I got an e-mail via LinkedIn’s Inmail last week that shocked me. The subject line was, “Quick Question.” It read:
Hi Shane, I hope that you’re having a pleasant day. Your background and position at 360Magazine.com is most impressive – which prompted me to reach out.
I’ve been using my time recently to network and meet with discerning professionals like you. I’d love to set up a call in the next couple of weeks to get to know each other professionally and see if there are ways we can assist one another.
If so, I’ll gladly send over some availability for next week.
It wasn’t the content of the message itself that shocked me. Like many business professionals, I get these kinds of messages on a weekly basis.
What shocked me is that I immediately recognized the individual who was sending me this message. We aren’t first degree connections on LinkedIn, but we know each other well. He once ran his own public relations (PR) agency, and he and his staff frequently pitched me and facilitated interviews with technology companies. Now he’s some kind of financial services advisor.
This was, I realized, a perfect example of where personalization via automation falls flat. I was clearly dredged up through some parameters of LinkedIn Sales Navigator (probably because I have “founder” as my title), and 360 Magazine was rendered as 360Magazine.com because that’s the name of its LinkedIn page.
A Little ‘LinkedIn Translate’
The phoniness doesn’t end there, of course. It will be obvious to all but the most inexperienced business professional that my background and position prompted this person to reach out because I qualify as a sales prospect.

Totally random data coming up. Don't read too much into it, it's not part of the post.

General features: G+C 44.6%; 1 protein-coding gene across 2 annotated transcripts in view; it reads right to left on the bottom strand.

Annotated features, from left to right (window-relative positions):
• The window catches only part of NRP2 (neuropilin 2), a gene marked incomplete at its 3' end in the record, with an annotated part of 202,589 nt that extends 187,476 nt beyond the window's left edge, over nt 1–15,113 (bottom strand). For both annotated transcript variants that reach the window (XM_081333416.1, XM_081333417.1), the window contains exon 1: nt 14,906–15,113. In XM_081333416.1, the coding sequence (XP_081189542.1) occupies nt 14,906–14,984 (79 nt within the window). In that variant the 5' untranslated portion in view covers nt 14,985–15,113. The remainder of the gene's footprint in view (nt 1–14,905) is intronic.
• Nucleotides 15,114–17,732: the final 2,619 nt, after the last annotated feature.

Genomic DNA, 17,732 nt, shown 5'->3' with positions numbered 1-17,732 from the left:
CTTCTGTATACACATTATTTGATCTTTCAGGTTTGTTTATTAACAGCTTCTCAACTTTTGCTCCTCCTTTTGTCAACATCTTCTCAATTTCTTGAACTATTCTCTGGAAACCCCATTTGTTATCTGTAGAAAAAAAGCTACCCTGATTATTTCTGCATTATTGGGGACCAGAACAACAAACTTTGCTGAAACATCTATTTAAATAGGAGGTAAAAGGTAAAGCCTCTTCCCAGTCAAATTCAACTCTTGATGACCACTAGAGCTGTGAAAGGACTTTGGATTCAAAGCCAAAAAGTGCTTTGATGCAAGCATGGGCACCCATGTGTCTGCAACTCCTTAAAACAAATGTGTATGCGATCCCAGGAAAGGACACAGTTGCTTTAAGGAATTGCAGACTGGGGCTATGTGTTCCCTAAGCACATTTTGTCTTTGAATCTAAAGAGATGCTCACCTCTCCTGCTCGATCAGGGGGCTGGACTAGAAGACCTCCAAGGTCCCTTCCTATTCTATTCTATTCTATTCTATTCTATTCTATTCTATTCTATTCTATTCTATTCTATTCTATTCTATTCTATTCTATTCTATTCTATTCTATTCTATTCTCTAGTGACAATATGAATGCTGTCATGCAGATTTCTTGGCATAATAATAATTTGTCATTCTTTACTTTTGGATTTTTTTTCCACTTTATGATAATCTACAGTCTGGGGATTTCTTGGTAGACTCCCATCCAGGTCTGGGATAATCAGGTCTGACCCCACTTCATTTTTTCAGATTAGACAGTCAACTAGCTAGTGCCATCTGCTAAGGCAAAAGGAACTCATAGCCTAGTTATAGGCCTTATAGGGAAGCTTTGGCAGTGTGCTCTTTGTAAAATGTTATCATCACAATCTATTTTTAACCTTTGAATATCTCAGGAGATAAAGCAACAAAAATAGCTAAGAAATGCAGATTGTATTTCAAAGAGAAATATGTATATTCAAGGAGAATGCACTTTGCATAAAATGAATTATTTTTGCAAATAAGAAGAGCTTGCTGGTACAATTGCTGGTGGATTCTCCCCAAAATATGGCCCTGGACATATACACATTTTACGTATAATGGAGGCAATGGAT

Let’s do a little “LinkedIn translate,” shall we?
I’ve been using my time recently to network and meet with discerning professionals like you. Translation: You fit into a possible customer segment, much like the other ones I’ve been trying to attract.
I’d love to set up a call in the next couple of weeks to get to know each other professionally. Translation: Let’s go further down my sales funnel.
and see if there are ways we can assist one another. Translation: Let’s see if I can help you invest in my wealth management services, and if you can help me by becoming a client.
I don’t blame this person for moving from PR to financial services. What I resent is the attempt to force me to begin a customer journey — and a deceptive one.
Where Sales Outreach Fits Within CX
This is important for CX leaders to note because, in many cases, their attention is focused on the stage in the journey when someone has already agreed to become a customer. The initial outreach strategy is not always an area in which they are consulted or even informed.
Just imagine, though, if your sales team was using LinkedIn — or any other channel — this way. What kind of impression does it make? What kind of customer expectation does it set up? How can you encourage a more straightforward approach?
FYI, I did not respond to this InMail, and I did not report it. Still, even though I never actually became his customer, I made sure to write this article, just as unhappy customers everywhere are eager to share their stories. Consider this my review.
Shane Schick tells stories that help people innovate, and to manage the change innovation brings. He is the former Editor-in-Chief of Marketing magazine and has also been Vice-President, Content & Community (Editor-in-Chief), at IT World Canada, a technology columnist with the Globe and Mail and Yahoo Canada and is the founding editor of ITBusiness.ca. Shane has been recognized for journalistic excellence by the Canadian Advanced Technology Alliance and the Canadian Online Publishing Awards.